... however, because every machine we install also requires setup, care, maintenance, repair, tweaking, programming and eventually, recycling. All of those are work for humans. ...
Tom, I agree with everything you said except for the quote above. Although this is true today, in the future, that may not be the case. Machines creating machines is not far fetched especially as AI comes into it's own. I enjoy reading military sci-fi. The series I'm currently reading is an extreme
example of what could happen if we let it. A brief summary: an ancient humanoid race created AI's to do all of the physical tasks that they didn't want to do so they could devote themselves to intellectual pursuits. Due to inactivity the ancient race eventually disappears. In time the AI's reached sentience, found other races in the galaxy and fought them for control, wars that they always won. Finally they said, what do we need all these organic beings for? We can do everything and they serve no purpose. The AI's then go about building a project to eliminate all organic races in the galaxy. And, of course, big surprise ending, the humans step in and win the day.
Yeah, that is way out there, today.
Could it happen? Let's think of the topic that brings us to this forum - woodworking. Bear with me, I'm going to paint with a very broad brush, sort of what some of my projects look like, but I digress. Ogg the caveman, of cavewoman, used his hands to break off a tree branch to build a fire or sharpen it into a spear. He sharpened the stick with a sharp stone that he either made by breaking a rock, probably shale, or picked up off the ground. A lot of slow work. Once out of the cave, it took a lot of Oggs to gather enough sticks to build a hut. Crude hand tools, a lot of people and a lot of work. Moving forward a few thousand years, we have axes and saws. hand tools. Build the hut a lot faster with fewer people. Moving forward again, motors were integrated with the hand tools and they became power tools. Again, faster with fewer people. Where are we today? CNC machines. A lot of people on this forum are familiar with them. Once again, faster with fewer people. Do you see a trend here?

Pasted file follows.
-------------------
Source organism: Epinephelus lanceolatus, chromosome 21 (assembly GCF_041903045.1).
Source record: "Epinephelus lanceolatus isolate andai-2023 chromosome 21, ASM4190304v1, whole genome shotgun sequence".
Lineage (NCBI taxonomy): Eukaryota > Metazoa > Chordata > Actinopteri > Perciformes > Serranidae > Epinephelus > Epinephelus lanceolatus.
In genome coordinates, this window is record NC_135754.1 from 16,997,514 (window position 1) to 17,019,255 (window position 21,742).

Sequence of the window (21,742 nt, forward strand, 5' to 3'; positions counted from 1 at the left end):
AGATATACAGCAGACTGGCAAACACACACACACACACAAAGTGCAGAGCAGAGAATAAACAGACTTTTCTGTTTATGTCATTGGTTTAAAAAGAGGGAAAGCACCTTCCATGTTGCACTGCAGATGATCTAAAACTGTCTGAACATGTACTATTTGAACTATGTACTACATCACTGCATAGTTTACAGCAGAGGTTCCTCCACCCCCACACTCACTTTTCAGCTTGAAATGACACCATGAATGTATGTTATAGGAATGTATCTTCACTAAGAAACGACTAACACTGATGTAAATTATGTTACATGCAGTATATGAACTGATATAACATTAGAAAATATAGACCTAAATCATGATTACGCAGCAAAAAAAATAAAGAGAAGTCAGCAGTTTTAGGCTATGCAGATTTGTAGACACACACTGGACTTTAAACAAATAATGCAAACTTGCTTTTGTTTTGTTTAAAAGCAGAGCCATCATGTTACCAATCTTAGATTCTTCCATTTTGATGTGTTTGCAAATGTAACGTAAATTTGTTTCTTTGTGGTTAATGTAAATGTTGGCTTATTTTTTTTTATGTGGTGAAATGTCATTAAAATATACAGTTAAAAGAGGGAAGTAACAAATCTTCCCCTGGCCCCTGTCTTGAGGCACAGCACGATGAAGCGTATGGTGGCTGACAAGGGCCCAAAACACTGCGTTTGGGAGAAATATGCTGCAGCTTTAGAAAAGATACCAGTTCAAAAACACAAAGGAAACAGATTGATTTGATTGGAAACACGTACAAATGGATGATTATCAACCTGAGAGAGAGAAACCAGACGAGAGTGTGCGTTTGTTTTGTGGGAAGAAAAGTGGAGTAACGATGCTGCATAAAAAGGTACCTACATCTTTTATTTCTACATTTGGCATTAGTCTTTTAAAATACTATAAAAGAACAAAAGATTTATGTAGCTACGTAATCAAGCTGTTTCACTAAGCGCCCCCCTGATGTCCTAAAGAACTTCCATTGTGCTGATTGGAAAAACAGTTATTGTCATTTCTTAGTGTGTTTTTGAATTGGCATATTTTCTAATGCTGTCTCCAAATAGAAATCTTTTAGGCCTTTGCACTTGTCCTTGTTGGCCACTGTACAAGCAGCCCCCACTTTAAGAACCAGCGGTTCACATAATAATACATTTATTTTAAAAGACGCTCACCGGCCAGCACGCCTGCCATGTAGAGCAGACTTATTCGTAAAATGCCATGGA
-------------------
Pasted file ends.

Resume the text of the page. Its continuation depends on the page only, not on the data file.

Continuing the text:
What does the future hold? Beats the heck out of me. I certainly won't live long enough to see where it leads but I do find it troubling. As an optimist I'd like to think that we will see it coming and prevent it from happening. But as a pessimist, look at the cartoon I posted above.
Now, back to the shop and my drawer tray project. Lot of work. Wish I had a CNC machine.